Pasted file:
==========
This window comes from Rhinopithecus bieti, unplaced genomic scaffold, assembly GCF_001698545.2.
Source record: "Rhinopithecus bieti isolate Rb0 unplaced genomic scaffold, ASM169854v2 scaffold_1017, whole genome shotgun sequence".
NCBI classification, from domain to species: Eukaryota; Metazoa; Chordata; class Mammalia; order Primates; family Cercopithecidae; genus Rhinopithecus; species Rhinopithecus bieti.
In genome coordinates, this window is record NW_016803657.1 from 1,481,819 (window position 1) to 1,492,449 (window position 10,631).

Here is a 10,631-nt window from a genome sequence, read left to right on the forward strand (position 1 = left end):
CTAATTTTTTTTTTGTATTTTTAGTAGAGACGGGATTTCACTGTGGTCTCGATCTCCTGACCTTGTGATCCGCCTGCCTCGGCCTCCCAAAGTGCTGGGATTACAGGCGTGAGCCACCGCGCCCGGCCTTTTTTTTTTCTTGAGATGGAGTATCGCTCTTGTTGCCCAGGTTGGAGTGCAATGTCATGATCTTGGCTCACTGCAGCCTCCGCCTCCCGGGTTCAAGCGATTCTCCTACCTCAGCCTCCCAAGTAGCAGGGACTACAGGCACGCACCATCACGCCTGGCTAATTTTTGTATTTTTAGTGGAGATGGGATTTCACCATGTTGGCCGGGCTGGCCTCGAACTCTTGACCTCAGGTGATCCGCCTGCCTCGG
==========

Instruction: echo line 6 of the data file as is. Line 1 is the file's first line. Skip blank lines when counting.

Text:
CTAATTTTTTTTTTGTATTTTTAGTAGAGACGGGATTTCACTGTGGTCTCGATCTCCTGACCTTGTGATCCGCCTGCCTCGGCCTCCCAAAGTGCTGGGATTACAGGCGTGAGCCACCGCGCCCGGCCTTTTTTTTTTCTTGAGATGGAGTATCGCTCTTGTTGCCCAGGTTGGAGTGCAATGTCATGATCTTGGCTCACTGCAGCCTCCGCCTCCCGGGTTCAAGCGATTCTCCTACCTCAGCCTCCCAAGTAGCAGGGACTACAGGCACGCACCATCACGCCTGGCTAATTTTTGTATTTTTAGTGGAGATGGGATTTCACCATGTTGGCCGGGCTGGCCTCGAACTCTTGACCTCAGGTGATCCGCCTGCCTCGG